Home-Working It: Students volunteer as virtual tutors

Elementary math and English language arts. Middle and high school level social studies, biology, chemistry, STEM, Latin, Spanish, French, pre-algebra, geometry, algebra 2, pre-calculus, and calculus. 

MBU students study it all. And they are sharing that knowledge with those who need it most during the pandemic.

MBU students including (l-r) Leidiana Delgado ’23, Elyse Levens ’21, and Elizabeth Penn ’23 are volunteering to tutor K-12 students in virtual sessions through the new Staunton-Augusta-Waynesboro Tutoring Network.

Working through the College of Education and the Spencer Center for Civic and Global Engagement, MBU students have stepped up to volunteer as virtual tutors in the Staunton-Augusta-Waynesboro (SAW) Tutoring Network and help local K–12 children increase their understanding of a wide range of subjects.  

“The SAW Tutoring Network provides extra support for those who need help, and it also builds community and connection in these difficult times of social distance,” said Elizabeth Penn ’23, who serves as an MBU tutor and is double majoring in marketing and communication and English.

As local schools adopted virtual and hybrid operational plans due to the pandemic, community organizers including Sarah Mendonca — who spearheaded creating the tutoring network and now helps administer it — recognized that collaboration across organizations would be key to helping families grapple with the change in education. 

Mendonca, the Staunton-Augusta YMCA, Mary Baldwin, and the Community Foundation of the Blue Ridge partnered together to launch the tutoring network in October. Sessions are offered completely free of charge.

“The MBU students have brought an abundance of enthusiasm and skill to the program,” said Mendonca. “It has also been advantageous to have the support of the MBU education faculty, as their perspective has guided decision making throughout the process.”

An MBU tutor assists a local student with math via video chat as part of the SAW Tutoring Network. Tutors help local K–12 children increase their understanding of a wide range of subjects, free of charge. 

Community members are also serving as tutors, in addition to Mary Baldwin students, providing virtual connections during a time when many people must remain relatively isolated.

“Now that we’re approaching the two-month mark, we are beginning to see students who keep returning for tutoring and often end up working with the same tutor,” said Mendonca. “That students find enough value to continue showing up is a testament to the program’s effectiveness, but it’s equally inspiring to see how much the tutors enjoy helping students.” 

Tutors are matched with small groups of tutorees based on their knowledge and skill set. During hour-long sessions over video chat, they answer questions, help with homework, suggest activities for extra practice, and provide support and encouragement. Session monitors are also present to assist with technology and logistics. 

“We’ve learned that this type of community-university partnership is quite unique among virtual tutoring programs,” said Tynisha Willingham, dean of the College of Education. “It affords MBU the opportunity to contribute resources, expertise, and skills to a significant community effort to support local children and families.”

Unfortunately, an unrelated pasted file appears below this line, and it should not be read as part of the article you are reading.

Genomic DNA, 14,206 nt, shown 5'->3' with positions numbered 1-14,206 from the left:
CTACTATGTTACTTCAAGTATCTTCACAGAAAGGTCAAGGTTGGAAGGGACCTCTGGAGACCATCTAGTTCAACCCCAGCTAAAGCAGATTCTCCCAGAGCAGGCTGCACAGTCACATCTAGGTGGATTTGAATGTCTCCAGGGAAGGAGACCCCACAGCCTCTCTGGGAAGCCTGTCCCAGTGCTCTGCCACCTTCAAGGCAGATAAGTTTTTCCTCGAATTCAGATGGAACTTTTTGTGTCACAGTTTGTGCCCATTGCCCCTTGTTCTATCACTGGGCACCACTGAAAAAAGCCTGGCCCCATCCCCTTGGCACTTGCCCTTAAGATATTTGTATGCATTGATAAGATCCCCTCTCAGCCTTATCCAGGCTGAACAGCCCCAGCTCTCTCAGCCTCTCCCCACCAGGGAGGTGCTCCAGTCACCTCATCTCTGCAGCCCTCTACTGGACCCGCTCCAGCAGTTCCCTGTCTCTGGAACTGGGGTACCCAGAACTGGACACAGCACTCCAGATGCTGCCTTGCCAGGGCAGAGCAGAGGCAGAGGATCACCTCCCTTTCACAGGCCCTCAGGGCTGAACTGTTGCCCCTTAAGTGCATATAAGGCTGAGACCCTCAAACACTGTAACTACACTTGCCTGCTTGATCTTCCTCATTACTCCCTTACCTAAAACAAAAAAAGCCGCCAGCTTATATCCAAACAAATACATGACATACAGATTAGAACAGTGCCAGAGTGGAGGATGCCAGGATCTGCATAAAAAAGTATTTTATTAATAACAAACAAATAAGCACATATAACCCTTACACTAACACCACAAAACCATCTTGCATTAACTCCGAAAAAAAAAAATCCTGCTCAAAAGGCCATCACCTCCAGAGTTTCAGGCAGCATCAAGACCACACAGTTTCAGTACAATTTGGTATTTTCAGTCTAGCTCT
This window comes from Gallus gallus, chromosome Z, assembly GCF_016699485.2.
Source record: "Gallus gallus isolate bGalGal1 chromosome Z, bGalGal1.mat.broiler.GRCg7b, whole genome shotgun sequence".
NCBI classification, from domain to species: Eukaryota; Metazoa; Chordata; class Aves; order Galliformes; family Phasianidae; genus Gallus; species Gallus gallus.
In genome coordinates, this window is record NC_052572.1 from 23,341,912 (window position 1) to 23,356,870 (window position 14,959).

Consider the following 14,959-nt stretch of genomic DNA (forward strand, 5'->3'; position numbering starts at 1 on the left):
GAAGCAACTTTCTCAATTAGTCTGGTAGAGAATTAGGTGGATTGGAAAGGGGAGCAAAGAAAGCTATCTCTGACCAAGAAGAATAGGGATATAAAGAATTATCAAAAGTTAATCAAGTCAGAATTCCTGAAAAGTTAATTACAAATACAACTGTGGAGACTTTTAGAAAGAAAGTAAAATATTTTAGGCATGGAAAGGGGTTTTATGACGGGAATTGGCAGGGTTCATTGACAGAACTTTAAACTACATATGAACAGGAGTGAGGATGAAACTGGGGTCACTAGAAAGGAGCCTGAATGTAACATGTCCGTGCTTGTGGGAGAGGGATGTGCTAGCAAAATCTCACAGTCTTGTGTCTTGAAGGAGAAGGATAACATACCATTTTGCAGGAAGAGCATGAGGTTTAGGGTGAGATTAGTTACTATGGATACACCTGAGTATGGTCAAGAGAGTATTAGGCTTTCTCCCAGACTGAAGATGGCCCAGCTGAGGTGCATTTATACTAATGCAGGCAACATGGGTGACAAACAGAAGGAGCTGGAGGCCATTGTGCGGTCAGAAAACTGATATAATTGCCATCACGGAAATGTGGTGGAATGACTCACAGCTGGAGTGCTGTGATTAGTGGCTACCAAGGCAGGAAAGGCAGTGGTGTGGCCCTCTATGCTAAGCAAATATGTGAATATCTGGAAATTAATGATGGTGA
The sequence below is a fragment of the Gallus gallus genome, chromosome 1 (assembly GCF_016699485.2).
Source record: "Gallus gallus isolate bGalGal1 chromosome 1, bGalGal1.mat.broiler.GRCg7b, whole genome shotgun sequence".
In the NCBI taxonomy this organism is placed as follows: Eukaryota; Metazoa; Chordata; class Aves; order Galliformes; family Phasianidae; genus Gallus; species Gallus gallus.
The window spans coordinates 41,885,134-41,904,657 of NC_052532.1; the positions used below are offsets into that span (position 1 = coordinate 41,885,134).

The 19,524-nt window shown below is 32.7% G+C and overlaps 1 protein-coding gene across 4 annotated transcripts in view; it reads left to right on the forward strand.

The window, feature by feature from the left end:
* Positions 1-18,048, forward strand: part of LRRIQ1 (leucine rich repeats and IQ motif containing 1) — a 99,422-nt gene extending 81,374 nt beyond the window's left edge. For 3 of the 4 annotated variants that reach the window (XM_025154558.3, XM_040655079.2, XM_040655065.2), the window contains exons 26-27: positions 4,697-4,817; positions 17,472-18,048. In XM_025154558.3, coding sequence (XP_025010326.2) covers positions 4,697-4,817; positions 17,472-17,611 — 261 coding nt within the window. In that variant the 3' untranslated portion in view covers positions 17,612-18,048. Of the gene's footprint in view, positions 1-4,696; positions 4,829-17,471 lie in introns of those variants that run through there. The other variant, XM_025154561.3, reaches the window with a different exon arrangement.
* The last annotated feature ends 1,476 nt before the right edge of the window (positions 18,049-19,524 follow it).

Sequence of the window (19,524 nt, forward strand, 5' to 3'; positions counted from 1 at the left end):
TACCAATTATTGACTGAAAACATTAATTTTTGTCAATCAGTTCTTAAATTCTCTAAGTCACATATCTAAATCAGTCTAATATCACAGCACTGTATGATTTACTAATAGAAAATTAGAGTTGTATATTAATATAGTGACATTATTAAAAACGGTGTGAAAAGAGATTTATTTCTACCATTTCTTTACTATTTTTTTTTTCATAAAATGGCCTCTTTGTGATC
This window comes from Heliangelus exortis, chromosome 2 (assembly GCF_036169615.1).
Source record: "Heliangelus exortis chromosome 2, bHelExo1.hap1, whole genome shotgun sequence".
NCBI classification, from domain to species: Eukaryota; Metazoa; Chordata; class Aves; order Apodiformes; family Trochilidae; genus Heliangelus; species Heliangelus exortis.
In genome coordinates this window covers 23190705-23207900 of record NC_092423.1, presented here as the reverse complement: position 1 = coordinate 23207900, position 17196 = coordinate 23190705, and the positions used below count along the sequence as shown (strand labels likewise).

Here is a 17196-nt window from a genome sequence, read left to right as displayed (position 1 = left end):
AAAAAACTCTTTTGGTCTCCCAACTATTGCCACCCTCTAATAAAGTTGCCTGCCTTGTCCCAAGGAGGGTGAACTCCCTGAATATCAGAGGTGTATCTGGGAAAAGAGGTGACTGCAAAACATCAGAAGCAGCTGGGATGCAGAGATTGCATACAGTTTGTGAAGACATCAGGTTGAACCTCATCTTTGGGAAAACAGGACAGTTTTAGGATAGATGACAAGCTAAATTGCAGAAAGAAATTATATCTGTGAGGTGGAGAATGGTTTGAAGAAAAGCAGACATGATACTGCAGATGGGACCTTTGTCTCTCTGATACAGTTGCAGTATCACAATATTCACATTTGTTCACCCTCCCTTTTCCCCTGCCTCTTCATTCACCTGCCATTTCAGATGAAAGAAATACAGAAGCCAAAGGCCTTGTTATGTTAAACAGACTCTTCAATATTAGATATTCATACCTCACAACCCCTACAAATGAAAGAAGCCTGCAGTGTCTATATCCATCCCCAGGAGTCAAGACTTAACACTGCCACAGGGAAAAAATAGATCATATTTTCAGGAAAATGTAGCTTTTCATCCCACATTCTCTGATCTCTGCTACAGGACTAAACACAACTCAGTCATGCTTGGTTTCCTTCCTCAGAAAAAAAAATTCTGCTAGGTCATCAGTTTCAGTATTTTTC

Political science major Leidiana Delgado ’23 serves as a tutor mentor for the program, developing resources, tools, and activities to help MBU tutors meet the different needs of students and make each session a success. 

“Staunton is a great town that I have been able to call home during my time at Mary Baldwin,” said Delgado, who’s originally from Palm Beach, Florida. “I am so happy to be able to help local students and to connect with the community through education.”

“This partnership affords MBU the opportunity to contribute to a significant community effort to support local children and families.”

Tynisha Willingham, dean of the College of Education

Volunteering is a two-way street — as MBU students support local children, they also gain beneficial skills and experience.

“Being able to successfully and easily relay information will be incredibly useful to my research career,” said applied mathematics major Elyse Levens ’21, who tutored students in math, French, physics, and chemistry. “Volunteering with the tutoring network has also given me more confidence in my own knowledge, which has helped me overcome any nervousness with public speaking.” 

The virtual tutoring network will resume for the spring semester, giving MBU students more opportunities to bring their own knowledge to life by helping others.

“The program offers our students opportunities for meaningful and timely civic engagement through which they can develop their communication, interpersonal, and leadership skills while sharing their academic knowledge and establishing contacts in the local community,” said Christina Harrison, director of the Spencer Center.

“Staunton is a great town that I have been able to call home. I am so happy to be able to connect with the community through education.”

Leidiana Delgado ’23, tutor and political science major

How to Get Involved

MBU community members interested in registering their children for free tutoring sessions can sign up here. The services are available for any child in public or private K-12 schools in the Staunton, Augusta County, and Waynesboro area. 

Opportunities to volunteer as a tutor are ongoing. Interested students, faculty, staff, and alumni can sign up here to support local children. Tutors are vetted and provided with training and orientation before they begin, and they are supported with weekly check-ins to share how sessions are going and gain educational resources. 

Additional information about the SAW Tutoring Network can be found on the organization’s Facebook page.